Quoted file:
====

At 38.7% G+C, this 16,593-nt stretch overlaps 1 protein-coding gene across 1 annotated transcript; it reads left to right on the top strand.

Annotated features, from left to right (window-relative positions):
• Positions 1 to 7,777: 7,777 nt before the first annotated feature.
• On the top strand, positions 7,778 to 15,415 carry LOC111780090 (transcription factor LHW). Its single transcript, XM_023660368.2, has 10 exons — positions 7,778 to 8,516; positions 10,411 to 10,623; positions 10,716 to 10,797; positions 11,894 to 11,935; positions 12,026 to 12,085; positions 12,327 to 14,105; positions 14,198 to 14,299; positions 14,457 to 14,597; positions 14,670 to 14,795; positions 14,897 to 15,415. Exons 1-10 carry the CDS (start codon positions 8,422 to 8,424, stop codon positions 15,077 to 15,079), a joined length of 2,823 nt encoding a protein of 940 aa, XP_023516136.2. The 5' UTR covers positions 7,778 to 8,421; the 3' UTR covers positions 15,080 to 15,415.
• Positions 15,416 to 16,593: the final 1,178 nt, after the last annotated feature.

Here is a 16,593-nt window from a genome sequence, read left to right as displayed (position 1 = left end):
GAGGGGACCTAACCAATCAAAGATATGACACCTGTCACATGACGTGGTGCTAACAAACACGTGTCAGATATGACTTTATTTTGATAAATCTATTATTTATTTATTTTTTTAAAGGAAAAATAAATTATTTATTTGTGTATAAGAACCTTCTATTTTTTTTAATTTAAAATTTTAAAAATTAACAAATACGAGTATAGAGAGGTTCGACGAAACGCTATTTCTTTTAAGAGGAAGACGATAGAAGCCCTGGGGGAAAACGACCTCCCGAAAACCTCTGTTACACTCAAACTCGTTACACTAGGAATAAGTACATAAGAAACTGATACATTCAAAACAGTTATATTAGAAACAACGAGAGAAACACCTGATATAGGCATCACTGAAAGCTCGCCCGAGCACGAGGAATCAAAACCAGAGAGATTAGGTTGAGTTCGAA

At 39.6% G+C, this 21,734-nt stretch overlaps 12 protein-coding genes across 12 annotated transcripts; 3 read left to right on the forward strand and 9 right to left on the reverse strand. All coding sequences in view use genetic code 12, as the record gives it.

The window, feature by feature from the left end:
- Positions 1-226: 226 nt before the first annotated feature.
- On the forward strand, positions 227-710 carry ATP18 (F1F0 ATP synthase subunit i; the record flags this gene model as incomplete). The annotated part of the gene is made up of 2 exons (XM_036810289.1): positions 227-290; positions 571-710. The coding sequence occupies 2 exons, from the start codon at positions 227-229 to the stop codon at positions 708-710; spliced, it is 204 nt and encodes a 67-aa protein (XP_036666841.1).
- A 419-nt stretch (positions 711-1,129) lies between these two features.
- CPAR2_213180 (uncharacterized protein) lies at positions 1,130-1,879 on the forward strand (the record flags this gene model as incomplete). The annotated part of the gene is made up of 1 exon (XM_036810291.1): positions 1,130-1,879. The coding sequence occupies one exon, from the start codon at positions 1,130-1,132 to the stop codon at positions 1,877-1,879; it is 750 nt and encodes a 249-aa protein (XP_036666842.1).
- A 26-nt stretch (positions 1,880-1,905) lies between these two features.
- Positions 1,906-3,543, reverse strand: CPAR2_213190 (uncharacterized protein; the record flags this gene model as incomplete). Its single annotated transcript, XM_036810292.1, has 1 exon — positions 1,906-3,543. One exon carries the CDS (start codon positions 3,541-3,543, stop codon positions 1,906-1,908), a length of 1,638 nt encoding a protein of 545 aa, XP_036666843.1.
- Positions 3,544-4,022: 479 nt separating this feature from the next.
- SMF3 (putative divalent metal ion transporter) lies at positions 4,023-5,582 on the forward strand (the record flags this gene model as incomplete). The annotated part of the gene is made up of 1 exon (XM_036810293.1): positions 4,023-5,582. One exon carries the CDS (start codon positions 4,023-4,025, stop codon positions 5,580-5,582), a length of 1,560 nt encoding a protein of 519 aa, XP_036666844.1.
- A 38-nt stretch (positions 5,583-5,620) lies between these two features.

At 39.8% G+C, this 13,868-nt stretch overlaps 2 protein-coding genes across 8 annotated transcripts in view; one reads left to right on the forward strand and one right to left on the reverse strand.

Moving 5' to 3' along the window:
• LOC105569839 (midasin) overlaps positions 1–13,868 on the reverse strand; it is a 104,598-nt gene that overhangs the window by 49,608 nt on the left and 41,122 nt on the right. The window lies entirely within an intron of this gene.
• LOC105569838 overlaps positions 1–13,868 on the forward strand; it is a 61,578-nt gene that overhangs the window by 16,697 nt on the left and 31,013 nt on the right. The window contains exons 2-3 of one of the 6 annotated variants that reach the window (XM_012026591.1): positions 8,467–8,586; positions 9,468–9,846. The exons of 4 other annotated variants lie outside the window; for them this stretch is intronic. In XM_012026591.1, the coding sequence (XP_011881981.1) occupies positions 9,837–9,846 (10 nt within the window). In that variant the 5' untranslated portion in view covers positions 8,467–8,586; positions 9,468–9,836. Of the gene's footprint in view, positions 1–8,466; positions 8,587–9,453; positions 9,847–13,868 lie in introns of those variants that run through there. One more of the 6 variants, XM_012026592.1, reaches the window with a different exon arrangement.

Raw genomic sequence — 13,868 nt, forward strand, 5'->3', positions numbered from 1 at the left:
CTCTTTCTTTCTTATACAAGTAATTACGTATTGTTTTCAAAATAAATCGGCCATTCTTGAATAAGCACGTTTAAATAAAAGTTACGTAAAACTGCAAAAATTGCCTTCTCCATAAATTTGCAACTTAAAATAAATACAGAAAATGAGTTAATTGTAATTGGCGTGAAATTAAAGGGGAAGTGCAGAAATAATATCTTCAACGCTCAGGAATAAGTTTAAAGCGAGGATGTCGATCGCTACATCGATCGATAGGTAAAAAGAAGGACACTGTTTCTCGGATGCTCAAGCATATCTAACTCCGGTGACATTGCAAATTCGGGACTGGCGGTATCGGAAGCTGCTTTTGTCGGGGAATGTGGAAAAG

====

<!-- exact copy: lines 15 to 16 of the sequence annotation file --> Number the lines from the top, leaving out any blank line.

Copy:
- Positions 1,906-3,543, reverse strand: CPAR2_213190 (uncharacterized protein; the record flags this gene model as incomplete). Its single annotated transcript, XM_036810292.1, has 1 exon — positions 1,906-3,543. One exon carries the CDS (start codon positions 3,541-3,543, stop codon positions 1,906-1,908), a length of 1,638 nt encoding a protein of 545 aa, XP_036666843.1.
- Positions 3,544-4,022: 479 nt separating this feature from the next.